Assessment and Diagnosis of Down Syndrome Regression Disorder: International Expert Consensus.

Journal Article (Journal Article)

Objective: To develop standardization for nomenclature, diagnostic work up and diagnostic criteria for cases of neurocognitive regression in Down syndrome. Background: There are no consensus criteria for the evaluation or diagnosis of neurocognitive regression in persons with Down syndrome. As such, previously published data on this condition is relegated to smaller case series with heterogenous data sets. Lack of standardized assessment tools has slowed research in this clinical area. Methods: The authors performed a two-round traditional Delphi method survey of an international group of clinicians with experience in treating Down syndrome to develop a standardized approach to clinical care and research in this area. Thirty-eight potential panelists who had either previously published on neurocognitive regression in Down syndrome or were involved in national or international working groups on this condition were invited to participate. In total, 27 panelists (71%) represented nine medical specialties and six different countries reached agreement on preliminary standards in this disease area. Moderators developed a proposed nomenclature, diagnostic work up and diagnostic criteria based on previously published reports of regression in persons with Down syndrome. Results: During the first round of survey, agreement on nomenclature for the condition was reached with 78% of panelists agreeing to use the term Down Syndrome Regression Disorder (DSRD). Agreement on diagnostic work up and diagnostic criteria was not reach on the first round due to low agreement amongst panelists with regards to the need for neurodiagnostic testing. Following incorporation of panelist feedback, diagnostic criteria were agreed upon (96% agreement on neuroimaging, 100% agreement on bloodwork, 88% agreement on lumbar puncture, 100% agreement on urine studies, and 96% agreement on "other" studies) as were diagnostic criteria (96% agreement). Conclusions: The authors present international consensus agreement on the nomenclature, diagnostic work up, and diagnostic criteria for DSRD, providing an initial practical framework that can advance both research and clinical practices for this condition.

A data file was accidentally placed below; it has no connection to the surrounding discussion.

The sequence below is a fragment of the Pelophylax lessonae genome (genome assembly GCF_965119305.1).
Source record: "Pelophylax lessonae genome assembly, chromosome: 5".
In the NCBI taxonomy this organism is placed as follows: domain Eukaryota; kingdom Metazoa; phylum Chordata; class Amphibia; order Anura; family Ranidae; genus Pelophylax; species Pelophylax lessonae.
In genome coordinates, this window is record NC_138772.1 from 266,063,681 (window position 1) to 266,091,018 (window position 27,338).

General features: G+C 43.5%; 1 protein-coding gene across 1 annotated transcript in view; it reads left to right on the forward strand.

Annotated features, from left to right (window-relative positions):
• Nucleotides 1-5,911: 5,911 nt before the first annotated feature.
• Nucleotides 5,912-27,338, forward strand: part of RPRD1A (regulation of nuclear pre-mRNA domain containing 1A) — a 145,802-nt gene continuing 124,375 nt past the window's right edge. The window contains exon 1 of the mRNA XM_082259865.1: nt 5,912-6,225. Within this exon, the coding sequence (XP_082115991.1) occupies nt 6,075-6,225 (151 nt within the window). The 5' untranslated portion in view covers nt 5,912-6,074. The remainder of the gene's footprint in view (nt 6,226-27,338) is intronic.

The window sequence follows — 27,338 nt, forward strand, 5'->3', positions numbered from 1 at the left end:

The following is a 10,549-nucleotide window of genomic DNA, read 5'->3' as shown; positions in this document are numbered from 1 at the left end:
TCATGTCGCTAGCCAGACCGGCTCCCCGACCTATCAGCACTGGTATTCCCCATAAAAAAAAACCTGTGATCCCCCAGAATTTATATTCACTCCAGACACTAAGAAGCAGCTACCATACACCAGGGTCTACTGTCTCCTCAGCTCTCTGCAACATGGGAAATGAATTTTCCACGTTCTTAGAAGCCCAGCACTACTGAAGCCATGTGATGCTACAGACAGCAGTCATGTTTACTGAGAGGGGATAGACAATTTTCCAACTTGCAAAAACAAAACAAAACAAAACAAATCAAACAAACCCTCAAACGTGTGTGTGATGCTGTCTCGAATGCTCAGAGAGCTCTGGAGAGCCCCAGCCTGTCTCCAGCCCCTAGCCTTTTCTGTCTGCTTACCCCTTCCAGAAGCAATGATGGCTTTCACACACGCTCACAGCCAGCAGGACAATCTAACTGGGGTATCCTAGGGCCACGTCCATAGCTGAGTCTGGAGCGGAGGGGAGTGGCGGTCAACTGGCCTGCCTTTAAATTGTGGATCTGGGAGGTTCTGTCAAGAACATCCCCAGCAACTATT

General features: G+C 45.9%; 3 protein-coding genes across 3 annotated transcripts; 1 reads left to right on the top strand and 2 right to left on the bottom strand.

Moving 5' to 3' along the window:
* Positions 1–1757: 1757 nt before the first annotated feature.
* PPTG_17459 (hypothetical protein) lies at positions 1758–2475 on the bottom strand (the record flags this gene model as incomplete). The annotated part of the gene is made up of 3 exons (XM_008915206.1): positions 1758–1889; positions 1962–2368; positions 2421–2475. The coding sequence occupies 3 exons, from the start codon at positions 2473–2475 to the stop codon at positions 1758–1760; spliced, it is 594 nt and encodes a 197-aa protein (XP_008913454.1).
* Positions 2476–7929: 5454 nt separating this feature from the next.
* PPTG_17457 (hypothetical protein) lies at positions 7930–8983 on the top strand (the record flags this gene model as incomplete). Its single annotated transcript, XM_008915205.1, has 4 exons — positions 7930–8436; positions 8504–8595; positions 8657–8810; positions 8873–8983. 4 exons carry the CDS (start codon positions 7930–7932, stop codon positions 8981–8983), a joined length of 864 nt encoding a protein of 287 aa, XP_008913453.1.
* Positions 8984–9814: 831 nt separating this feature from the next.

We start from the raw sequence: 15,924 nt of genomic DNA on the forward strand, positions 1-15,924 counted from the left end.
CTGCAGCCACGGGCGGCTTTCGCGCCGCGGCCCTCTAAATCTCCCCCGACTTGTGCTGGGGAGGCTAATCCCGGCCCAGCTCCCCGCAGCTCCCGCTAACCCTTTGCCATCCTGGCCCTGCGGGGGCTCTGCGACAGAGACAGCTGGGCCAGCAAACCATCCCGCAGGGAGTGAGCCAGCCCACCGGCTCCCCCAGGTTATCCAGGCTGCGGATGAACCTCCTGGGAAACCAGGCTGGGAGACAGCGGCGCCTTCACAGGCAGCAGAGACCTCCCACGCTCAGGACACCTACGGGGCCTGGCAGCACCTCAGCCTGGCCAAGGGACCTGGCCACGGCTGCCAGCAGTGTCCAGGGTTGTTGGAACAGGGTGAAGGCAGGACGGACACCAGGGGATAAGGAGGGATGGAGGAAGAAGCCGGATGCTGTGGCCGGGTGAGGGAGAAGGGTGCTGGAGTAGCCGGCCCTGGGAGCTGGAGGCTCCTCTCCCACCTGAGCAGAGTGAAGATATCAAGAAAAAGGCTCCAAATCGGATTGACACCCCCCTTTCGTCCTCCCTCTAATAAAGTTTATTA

Full Text

Duke Authors

Cited Authors

  • Santoro, JD; Patel, L; Kammeyer, R; Filipink, RA; Gombolay, GY; Cardinale, KM; Real de Asua, D; Zaman, S; Santoro, SL; Marzouk, SM; Khoshnood, M; Vogel, BN; Tanna, R; Pagarkar, D; Dhanani, S; Ortega, MDC; Partridge, R; Stanley, MA; Sanders, JS; Christy, A; Sannar, EM; Brown, R; McCormick, AA; Van Mater, H; Franklin, C; Worley, G; Quinn, EA; Capone, GT; Chicoine, B; Skotko, BG; Rafii, MS

Published Date

  • 2022

Published In

Volume / Issue

  • 13 /

Start / End Page

  • 940175 -

PubMed ID

  • 35911905

Pubmed Central ID

  • PMC9335003

International Standard Serial Number (ISSN)

  • 1664-2295

Digital Object Identifier (DOI)

  • 10.3389/fneur.2022.940175

Language

  • eng

Conference Location

  • Switzerland